By |April 18th, 2014|Categories: Christ/Christology, Death, Music, Personal|

The Seven Last Words of Christ – The Franz Joseph Haydn Symphony

lg-vermeerChrist_0414Millions of Christians around the world will hear the “Seven Last Words of Christ” over the next twenty-four to thirty-six hours. I heard them this week and understood them in a wholly different way.

While I have participated in a number of contexts in which these words of Christ have been read, sung and even preached, this week I experienced them in word and music in one of the most moving presentations of the seven words that I’ve ever heard. The occasion was the performance on Tuesday evening of the Franz Joseph Haydn (1732-1809) symphony, “Opus 51– The Seven Last Words of Christ.” Haydn’s work was originally composed in 1786 and first presented on Good Friday in 1787. The original setting was the austere underground grotto of Santa Cueva (Spain) which was completely dark but for the wick of a single lamp, hung from the ceiling. Following the moving Introduction the bishop recited the first of the seven words, moved to the altar and there knelt quietly during the sonata. The bishops words served as a spoken meditation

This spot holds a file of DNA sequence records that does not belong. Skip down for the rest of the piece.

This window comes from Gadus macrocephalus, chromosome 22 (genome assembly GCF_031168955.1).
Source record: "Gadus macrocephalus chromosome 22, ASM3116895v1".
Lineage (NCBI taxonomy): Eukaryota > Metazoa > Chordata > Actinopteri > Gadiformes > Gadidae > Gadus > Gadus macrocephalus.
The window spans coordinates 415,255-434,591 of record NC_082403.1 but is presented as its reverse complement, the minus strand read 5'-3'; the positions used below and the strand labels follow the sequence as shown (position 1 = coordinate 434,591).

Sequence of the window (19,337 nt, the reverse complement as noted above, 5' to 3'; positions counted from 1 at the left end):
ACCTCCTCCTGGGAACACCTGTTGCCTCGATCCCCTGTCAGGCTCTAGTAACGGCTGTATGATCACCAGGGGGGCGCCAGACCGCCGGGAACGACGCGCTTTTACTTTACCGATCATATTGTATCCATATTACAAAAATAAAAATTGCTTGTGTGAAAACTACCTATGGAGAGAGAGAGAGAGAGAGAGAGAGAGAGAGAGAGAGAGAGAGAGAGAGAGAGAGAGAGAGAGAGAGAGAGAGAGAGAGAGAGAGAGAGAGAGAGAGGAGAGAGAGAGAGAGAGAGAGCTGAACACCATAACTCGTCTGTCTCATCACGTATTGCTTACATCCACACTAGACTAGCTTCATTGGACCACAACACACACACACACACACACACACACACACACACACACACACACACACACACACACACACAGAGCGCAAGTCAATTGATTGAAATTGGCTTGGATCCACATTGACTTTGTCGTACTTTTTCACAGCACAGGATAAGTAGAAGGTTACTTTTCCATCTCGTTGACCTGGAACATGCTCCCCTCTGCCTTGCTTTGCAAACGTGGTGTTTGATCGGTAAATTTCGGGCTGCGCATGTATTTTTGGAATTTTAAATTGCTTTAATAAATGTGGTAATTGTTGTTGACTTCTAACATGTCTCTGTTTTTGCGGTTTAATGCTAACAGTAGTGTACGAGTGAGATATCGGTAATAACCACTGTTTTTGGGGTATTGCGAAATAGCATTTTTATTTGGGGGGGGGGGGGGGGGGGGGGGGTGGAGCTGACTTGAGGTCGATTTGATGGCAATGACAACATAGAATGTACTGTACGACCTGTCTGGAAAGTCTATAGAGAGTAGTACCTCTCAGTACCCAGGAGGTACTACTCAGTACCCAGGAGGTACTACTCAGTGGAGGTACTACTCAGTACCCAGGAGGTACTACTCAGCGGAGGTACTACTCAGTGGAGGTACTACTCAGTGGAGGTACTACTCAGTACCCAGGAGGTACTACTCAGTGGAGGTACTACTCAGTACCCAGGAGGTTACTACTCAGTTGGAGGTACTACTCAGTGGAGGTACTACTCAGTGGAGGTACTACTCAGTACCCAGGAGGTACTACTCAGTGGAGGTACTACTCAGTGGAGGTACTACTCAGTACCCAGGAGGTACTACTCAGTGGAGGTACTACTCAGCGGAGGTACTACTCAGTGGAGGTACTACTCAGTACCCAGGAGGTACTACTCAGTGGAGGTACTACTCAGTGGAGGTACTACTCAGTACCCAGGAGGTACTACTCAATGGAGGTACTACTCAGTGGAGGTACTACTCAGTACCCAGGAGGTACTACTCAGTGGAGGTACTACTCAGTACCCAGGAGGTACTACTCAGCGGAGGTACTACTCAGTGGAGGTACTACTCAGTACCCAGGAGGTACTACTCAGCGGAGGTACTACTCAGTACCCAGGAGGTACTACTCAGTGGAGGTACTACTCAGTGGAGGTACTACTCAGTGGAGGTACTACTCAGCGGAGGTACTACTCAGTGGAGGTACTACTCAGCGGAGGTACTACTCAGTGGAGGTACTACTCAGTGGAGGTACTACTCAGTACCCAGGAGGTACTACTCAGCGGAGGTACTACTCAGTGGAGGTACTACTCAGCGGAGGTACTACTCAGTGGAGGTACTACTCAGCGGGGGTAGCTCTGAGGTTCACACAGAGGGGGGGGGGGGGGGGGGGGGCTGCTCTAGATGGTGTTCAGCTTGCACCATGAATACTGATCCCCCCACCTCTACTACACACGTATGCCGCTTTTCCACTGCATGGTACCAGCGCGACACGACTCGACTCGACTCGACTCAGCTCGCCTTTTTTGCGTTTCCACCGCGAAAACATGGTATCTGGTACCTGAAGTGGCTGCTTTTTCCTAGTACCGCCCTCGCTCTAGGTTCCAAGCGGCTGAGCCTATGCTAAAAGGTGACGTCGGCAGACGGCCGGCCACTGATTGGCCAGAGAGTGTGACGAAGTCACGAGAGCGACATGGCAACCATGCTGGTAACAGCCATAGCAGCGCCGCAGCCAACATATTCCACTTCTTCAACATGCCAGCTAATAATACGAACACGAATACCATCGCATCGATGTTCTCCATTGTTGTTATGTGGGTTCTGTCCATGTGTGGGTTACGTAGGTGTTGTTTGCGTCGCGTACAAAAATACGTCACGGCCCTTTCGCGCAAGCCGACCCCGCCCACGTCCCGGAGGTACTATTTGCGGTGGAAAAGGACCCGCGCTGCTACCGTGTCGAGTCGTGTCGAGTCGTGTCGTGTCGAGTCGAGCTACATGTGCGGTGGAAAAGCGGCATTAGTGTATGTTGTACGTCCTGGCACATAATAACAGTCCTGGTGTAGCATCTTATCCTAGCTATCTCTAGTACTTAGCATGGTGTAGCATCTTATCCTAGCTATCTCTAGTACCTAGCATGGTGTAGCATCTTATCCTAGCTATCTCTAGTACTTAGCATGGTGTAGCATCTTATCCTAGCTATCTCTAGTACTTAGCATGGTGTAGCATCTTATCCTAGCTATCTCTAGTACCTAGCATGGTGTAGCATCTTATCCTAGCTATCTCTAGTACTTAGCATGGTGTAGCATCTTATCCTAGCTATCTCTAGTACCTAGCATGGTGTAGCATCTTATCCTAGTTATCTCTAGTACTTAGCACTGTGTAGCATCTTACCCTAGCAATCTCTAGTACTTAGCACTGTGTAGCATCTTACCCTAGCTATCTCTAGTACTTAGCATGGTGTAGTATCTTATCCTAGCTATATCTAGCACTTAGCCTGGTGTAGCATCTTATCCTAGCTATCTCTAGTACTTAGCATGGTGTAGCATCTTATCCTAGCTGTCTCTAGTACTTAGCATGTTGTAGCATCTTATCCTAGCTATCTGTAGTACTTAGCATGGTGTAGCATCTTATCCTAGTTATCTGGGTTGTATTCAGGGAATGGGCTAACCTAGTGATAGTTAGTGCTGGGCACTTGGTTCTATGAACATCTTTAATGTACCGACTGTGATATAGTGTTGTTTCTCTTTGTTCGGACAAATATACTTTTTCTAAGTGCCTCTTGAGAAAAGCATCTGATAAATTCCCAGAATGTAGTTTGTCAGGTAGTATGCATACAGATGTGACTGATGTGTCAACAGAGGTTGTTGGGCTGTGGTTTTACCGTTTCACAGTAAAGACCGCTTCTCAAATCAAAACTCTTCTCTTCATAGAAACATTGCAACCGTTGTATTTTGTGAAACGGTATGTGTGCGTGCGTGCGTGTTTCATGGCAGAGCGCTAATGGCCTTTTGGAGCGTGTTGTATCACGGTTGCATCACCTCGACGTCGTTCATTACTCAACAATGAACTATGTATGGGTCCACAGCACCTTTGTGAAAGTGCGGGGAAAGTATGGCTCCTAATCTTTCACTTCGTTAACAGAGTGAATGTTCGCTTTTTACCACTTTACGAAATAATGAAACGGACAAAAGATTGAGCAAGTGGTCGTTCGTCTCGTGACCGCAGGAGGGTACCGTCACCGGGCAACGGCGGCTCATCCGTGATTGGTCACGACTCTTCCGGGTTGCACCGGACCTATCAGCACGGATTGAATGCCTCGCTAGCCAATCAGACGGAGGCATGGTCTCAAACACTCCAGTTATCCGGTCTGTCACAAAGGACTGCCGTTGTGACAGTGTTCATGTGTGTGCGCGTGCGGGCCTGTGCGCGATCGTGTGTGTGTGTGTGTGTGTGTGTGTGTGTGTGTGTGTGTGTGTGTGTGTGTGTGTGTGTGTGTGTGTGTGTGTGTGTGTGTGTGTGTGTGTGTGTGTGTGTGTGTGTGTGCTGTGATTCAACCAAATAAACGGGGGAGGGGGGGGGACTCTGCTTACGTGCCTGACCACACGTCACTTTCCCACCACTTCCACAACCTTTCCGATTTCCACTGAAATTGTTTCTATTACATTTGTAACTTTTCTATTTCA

By |April 17th, 2014|Categories: Christ/Christology, Death, Music, Personal|

The Divine Interpretation of Christ’s Death

twelve-thumbAs I have been working my way through writing the first draft of my book, Our Love Is Too Small, I have confessed that nothing draws us more deeply into the love of God than the death of Christ “for our sins.” I have also suggested that theories of the atonement often get in the way of our experiencing the death of Christ at the very core of our soul.

A friend suggested last week that I read a chapter in the famous A.B. Bruce book, The Training of the Twelve (1871), and see what he had to say about the death of Christ and the love of God. In a chapter titled “In Memoriam; Or, Fourth Lesson on the Doctrine of the Cross,” A.B. Bruce says:

Besides commemorating Christ’s death (“This do in remembrance of me”), the rite of the Supper is used to interpret the Lord’s death. He says the eucharist throws important light on the meaning of the solemn event. The institution of this symbolic feast was in fact the most important contribution made by